It is no secret that our society LOVES weddings! The average cost of a wedding in the United States is between 25,000- 30,000 dollars. The wedding industry is enormous and well-established—magazines, websites, stores, and Pinterest can prove that point. 🙂
Photo: Tres Jolie Photography
I argue that the wedding industry needs a ‘permaculture makeover’. Weddings are religious ceremonies of marriage. Combining lives in a monogamous, heterosexual relationship, is spiritually based. Biblically, a wedding is meant to represent God’s relationship with His church (Ephesians 5). Scripture is abundant with images of weddings, brides, and bridegrooms, and Jesus performed his very first miracle, on earth, for the continued celebration of a wedding feast (Matthew 22 & John 2) I argue that weddings should be as varied as the people God created in this world, but that they should also glorify the God who established their purpose.
Photo: Magnified Joy Photography
Here are some principles that I believe should guide wedding planners who are seeking to plan frugally, creatively and in such a way that glorifies God. I am unashamedly using examples from my own wedding this past August, but please recognize that these principles do not necessarily create cookie-cutter weddings! You can be creative and unique, while still upholding these principles!!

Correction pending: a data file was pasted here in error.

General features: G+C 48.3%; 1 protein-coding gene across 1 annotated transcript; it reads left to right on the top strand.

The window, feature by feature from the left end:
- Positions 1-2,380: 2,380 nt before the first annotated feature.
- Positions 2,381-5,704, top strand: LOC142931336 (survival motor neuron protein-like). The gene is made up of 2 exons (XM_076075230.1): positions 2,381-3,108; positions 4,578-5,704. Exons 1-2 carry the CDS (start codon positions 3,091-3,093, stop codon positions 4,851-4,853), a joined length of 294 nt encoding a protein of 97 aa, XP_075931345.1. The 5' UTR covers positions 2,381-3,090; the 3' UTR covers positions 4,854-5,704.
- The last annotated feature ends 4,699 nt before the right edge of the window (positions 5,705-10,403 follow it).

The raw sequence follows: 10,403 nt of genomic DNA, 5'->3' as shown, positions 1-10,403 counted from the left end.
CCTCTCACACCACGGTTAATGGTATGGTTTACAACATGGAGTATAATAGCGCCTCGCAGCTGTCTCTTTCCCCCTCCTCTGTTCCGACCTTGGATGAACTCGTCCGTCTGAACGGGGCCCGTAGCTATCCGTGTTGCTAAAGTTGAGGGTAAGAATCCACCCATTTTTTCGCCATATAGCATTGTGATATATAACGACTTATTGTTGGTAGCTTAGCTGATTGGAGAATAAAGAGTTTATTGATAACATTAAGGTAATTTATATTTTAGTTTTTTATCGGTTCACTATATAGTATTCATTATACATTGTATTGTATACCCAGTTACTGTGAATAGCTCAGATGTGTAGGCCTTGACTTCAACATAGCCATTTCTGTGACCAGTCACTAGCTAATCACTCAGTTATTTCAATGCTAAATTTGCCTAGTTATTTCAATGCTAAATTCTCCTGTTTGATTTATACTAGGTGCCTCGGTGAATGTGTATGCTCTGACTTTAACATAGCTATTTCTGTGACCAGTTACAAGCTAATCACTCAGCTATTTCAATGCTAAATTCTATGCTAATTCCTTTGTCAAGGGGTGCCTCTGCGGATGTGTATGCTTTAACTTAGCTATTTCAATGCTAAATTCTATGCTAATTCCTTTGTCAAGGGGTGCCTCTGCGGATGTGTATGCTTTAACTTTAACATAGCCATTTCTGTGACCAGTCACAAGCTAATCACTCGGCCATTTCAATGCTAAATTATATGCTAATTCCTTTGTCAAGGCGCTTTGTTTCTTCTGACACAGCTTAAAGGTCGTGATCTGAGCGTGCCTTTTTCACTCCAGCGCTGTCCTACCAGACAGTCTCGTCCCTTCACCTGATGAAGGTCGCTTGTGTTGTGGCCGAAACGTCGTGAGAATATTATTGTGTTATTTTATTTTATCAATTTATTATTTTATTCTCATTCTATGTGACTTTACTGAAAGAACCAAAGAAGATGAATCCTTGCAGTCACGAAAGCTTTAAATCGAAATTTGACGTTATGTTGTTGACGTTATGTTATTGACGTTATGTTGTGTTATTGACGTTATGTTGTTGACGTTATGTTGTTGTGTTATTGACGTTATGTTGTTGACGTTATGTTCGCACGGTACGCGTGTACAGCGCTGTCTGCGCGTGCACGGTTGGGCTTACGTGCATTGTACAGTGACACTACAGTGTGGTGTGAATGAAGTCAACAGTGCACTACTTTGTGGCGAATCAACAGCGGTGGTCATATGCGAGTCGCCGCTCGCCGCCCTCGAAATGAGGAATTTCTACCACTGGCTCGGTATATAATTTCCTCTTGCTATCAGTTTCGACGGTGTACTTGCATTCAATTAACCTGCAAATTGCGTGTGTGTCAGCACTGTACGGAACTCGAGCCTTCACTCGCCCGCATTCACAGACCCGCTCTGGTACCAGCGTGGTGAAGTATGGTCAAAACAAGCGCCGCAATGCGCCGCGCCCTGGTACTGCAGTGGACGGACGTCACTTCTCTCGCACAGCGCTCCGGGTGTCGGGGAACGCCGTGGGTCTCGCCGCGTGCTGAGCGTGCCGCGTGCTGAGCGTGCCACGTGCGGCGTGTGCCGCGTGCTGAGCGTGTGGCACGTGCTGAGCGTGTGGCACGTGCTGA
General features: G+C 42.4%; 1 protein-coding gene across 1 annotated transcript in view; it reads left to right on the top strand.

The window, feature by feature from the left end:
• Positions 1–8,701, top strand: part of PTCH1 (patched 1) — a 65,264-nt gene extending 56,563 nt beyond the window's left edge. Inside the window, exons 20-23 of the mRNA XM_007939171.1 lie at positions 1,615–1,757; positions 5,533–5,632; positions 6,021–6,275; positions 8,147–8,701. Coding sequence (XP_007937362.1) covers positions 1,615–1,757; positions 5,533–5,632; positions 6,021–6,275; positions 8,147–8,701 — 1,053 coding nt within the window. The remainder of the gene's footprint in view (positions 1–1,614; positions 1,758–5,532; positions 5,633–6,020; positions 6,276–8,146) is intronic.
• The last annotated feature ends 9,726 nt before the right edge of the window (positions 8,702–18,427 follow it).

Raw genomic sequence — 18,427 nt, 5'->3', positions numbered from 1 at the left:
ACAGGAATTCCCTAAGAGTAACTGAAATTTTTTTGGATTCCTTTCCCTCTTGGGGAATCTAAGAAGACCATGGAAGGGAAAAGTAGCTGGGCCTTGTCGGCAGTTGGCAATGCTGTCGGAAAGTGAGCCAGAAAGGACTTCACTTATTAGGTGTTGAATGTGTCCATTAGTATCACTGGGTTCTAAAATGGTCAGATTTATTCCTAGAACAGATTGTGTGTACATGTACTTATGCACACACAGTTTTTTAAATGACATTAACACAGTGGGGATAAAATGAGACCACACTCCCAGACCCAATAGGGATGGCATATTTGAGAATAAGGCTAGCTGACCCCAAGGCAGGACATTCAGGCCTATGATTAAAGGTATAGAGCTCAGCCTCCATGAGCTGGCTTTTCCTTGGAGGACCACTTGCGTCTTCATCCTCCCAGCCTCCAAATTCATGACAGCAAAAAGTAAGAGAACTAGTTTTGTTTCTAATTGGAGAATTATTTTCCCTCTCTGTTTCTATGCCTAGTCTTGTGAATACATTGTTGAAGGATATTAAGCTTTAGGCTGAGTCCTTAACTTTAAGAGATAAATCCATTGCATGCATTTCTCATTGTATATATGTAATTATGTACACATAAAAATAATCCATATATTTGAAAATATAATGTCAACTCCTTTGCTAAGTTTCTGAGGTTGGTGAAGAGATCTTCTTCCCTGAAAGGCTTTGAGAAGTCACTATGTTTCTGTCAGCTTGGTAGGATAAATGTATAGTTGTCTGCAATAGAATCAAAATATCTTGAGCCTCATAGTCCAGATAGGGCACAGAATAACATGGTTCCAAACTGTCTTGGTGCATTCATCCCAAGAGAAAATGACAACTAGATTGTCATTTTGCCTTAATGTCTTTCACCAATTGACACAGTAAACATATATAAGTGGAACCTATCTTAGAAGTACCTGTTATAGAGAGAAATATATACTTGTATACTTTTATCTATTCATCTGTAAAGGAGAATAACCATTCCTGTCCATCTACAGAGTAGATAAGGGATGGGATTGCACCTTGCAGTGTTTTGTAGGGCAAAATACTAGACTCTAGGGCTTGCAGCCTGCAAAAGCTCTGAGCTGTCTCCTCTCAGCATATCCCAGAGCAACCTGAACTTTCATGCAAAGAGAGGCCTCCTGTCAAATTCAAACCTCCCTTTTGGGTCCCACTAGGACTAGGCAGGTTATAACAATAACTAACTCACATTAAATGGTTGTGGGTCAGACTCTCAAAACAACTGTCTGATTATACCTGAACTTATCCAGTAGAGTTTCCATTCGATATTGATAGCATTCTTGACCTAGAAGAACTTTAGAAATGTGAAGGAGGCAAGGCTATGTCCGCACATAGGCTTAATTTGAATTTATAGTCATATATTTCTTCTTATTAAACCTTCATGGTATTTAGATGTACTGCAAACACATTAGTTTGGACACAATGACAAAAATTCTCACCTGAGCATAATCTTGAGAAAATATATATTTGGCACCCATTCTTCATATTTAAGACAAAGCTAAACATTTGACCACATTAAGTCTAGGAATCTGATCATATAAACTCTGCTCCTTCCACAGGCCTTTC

1. Keep costs low. Be willing to compromise. This is hard. Most of us have an ideal ‘dream wedding’ and we want to make every piece fit perfectly. I was two months away from my wedding when I had a break down about not finding my ‘perfect’ dress. I decided to take a hiatus from dress shopping/trying/looking/thinking, and on that hiatus I was able to realize that my dress was BY FAR not the most important part of this day. Yes, God wanted me to feel beautiful and loved, but an expensive dress should not induce those feelings! I was not going to spend a ridiculous amount of money on something I would wear for one day. In addition, there are so many other things that money can be spent on that are much more important to me (food, health related endeavors, missions, traveling, water for villages that have none…etc) Long story short, I ended up using a dress I ordered for $150 from an overseas company and then my parents helped me redesign it by taking off the sleeves and creating a new neckline. It turned out to be a gorgeous dress, even though it was FAR from my “dream dress”.